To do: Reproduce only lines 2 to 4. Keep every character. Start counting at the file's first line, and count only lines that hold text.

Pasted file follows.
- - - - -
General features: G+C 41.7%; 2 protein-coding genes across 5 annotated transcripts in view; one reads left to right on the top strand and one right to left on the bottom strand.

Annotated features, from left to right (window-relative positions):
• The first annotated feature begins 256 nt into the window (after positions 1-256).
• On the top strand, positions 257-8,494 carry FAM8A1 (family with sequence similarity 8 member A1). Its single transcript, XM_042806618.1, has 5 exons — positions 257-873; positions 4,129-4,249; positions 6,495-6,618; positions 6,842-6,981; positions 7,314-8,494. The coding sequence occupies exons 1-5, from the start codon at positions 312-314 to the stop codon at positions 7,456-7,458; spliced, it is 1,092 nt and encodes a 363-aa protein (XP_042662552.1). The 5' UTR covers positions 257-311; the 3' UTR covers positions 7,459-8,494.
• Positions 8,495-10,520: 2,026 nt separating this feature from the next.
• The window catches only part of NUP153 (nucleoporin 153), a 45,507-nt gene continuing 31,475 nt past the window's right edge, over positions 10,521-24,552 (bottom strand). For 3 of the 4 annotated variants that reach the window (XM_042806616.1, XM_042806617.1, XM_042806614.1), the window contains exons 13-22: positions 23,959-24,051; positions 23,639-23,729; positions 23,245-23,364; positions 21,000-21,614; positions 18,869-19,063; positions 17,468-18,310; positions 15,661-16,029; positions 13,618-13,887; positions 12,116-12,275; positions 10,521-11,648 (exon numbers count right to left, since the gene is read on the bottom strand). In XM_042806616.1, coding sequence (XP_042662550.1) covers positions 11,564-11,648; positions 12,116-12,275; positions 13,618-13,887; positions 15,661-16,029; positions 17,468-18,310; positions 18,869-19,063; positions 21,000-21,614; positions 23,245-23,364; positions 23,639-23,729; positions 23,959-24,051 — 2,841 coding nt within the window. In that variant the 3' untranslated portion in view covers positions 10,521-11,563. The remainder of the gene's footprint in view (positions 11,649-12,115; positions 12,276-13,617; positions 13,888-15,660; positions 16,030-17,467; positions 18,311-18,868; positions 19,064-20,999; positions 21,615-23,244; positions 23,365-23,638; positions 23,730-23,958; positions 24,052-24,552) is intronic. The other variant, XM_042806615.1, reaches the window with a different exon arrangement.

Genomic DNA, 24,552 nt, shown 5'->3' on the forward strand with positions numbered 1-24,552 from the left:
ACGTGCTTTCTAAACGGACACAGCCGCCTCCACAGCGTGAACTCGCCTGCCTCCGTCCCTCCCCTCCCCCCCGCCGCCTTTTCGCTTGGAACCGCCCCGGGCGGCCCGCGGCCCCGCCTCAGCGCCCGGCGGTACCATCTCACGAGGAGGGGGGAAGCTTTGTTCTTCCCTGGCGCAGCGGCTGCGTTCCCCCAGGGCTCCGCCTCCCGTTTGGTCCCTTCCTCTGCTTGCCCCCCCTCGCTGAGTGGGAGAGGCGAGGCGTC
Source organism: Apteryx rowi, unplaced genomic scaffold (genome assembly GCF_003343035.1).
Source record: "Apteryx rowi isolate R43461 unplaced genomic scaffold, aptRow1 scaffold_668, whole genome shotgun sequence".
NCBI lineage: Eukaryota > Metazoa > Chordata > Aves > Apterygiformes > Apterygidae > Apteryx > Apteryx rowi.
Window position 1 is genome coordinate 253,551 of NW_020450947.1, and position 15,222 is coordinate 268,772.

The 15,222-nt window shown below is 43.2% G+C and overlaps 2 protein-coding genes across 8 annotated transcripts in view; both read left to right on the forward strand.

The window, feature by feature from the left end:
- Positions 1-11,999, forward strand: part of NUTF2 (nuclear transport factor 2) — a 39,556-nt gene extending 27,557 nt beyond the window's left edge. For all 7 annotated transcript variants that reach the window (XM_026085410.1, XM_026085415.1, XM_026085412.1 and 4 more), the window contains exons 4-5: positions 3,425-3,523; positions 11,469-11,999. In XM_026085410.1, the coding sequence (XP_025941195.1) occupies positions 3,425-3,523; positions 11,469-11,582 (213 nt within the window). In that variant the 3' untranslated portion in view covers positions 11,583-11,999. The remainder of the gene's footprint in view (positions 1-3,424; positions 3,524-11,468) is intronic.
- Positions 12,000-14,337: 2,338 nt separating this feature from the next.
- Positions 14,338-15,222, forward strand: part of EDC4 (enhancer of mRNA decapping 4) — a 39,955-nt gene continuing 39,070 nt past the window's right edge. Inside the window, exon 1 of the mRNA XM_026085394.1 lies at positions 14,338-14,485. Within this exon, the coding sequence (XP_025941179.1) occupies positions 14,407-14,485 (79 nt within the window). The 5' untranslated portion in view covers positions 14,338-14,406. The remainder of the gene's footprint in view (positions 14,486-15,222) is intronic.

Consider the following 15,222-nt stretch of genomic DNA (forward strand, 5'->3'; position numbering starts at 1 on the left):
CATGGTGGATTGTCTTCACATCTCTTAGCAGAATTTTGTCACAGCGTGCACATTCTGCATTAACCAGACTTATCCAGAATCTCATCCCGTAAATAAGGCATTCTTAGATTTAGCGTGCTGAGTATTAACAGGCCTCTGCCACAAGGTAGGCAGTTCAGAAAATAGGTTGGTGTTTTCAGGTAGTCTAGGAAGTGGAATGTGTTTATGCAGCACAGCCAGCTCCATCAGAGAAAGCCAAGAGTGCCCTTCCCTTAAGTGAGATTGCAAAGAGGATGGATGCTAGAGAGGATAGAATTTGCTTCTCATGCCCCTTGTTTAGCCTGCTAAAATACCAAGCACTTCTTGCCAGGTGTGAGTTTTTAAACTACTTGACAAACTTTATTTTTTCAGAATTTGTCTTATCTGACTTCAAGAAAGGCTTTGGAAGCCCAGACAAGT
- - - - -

Annotated features, from left to right (window-relative positions):
• The first annotated feature begins 256 nt into the window (after positions 1-256).
• On the top strand, positions 257-8,494 carry FAM8A1 (family with sequence similarity 8 member A1). Its single transcript, XM_042806618.1, has 5 exons — positions 257-873; positions 4,129-4,249; positions 6,495-6,618; positions 6,842-6,981; positions 7,314-8,494. The coding sequence occupies exons 1-5, from the start codon at positions 312-314 to the stop codon at positions 7,456-7,458; spliced, it is 1,092 nt and encodes a 363-aa protein (XP_042662552.1). The 5' UTR covers positions 257-311; the 3' UTR covers positions 7,459-8,494.